ICANN Notice Emails from Registrars

Tips on how to avoid a phishing attack or scam

Over the last week or two, I’ve received several emails from various domain registrars reminding me of ICANN’s requirement of keeping Whois information accurate. It’s important that you keep your information up to date, but it’s even more important to realize that some criminals use these mandatory emails as an opportunity for phishing attacks to steal account information.

Some of the subject lines from the emails are:

  • Action Required: Notice Regarding Your Domain Name(s) – Network Solutions
  • {MONIKER.COM} [Account xxxx] Action Required: Your Annual Whois Update Notification – Moniker
  • Important Notice Regarding Your Domain Name(s) – Go Daddy
  • Important Notice Regarding Your Domain Name(s) – Enom

If you receive an email from your domain registrar with a subject line like this, it’s probably a legitimate request, but here are a couple of ways to determine whether it’s real or not.

I think just about all registrars personalize these emails to you. They won’t say “Dear Customer” but they will say “Dear Elliot.” Please keep in mind that someone could specifically target individuals, so this is not the best indicator.

Most emails will have the names of domain names you own listed within the email. Again, this is not fail proof either because someone could do this manually and list a few of your domain names.

Finally, many registrars will list your account number within the email. This is likely the most difficult thing for a scammer to obtain since it’s more of an internal number than something someone could get elsewhere. It’s not fail proof either, as it’s possible for someone to find out this number if they’ve done business with you and had a domain name pushed from their account to yours.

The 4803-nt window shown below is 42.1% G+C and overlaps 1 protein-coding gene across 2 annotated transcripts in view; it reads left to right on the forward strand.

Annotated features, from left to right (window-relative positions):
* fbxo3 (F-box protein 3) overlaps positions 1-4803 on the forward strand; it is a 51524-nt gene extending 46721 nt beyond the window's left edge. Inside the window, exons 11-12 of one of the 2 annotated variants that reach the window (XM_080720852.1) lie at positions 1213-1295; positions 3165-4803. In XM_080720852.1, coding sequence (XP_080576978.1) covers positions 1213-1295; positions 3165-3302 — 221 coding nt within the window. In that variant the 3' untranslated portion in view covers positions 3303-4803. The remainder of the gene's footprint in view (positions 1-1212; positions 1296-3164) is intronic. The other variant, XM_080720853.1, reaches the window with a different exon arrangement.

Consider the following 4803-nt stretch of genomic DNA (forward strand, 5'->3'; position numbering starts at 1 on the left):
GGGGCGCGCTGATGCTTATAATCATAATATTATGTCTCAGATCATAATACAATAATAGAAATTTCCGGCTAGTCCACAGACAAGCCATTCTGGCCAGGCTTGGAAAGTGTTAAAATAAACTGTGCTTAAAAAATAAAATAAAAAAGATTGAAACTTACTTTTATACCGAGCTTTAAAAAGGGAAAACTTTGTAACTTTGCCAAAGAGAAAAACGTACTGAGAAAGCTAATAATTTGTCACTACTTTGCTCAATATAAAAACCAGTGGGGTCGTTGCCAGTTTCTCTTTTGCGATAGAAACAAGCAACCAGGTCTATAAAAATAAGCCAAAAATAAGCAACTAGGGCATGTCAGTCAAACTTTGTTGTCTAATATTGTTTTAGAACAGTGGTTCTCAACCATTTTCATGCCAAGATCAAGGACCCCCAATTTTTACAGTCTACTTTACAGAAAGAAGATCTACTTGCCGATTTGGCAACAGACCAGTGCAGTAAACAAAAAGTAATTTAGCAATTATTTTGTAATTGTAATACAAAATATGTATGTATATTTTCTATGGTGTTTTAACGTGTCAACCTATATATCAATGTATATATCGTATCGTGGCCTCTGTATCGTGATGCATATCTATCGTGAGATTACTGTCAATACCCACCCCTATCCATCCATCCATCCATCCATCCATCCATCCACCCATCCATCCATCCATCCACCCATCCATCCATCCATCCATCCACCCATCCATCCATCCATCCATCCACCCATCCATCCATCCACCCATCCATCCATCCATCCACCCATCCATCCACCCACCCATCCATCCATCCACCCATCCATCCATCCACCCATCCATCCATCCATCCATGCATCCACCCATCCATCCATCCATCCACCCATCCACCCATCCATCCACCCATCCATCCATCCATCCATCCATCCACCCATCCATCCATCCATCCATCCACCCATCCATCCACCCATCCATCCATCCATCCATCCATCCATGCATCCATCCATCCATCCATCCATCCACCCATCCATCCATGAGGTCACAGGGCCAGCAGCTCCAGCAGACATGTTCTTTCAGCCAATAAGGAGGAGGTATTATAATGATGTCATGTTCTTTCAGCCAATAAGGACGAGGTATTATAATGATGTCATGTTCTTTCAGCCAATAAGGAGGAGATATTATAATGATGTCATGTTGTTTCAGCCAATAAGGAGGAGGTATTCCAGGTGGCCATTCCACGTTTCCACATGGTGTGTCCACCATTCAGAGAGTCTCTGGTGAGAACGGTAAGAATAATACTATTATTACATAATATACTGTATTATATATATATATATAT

Ultimately the best advice is to not click on the links in these emails. Visit the domain registrar’s website and there should generally be a link within your account or on the home page to ICANN’s update. If you keep your Whois information accurate, you should be fine.

Elliot Silver
Elliot Silver
About The Author: Elliot Silver is an Internet entrepreneur and publisher of DomainInvesting.com. Elliot is also the founder and President of Top Notch Domains, LLC, a company that has closed eight figures in deals. Please read the DomainInvesting.com Terms of Use page for additional information about the publisher, website comment policy, disclosures, and conflicts of interest. Reach out to Elliot: Twitter | Facebook | LinkedIn


  1. The way to tell if a link in an email is safe is to hover over it and see where the target of the link is (or do “view source code”).

    This should be SOP for any email with a link that you receive. Simply see where the link is going prior to clicking on the link at all.

    In generally it’s simply to easy to spoof an email to be exactly like a legit email.

    Consider even banks who send out emails with the last 4 digits of your credit card number. A phisher could simply email the same 4 digit number to 10,000 people and in addition people that would be fooled because they don’t remember the last 4 digits (or don’t care) there would be a probability that the last 4 digits would match for some people.

  2. Check subject line: not fool proof
    Personalized email: not fool proof
    Mail lists your domains: not fool proof
    Account number listed: not fool proof

    Thanks for this obviously well thought out post. You’ve made the world a safer place.

    • Thanks for the sarcasm, Fool.

      People often complain about stolen domain names… most of the time, it’s the domain owner who fell prey to a phishing “attack” like this. Maybe if people paid more attention, there would be fewer stolen domain names. But really, thanks for the well thought out comment. Your boss must not have a lot going on for you today pushing paper.


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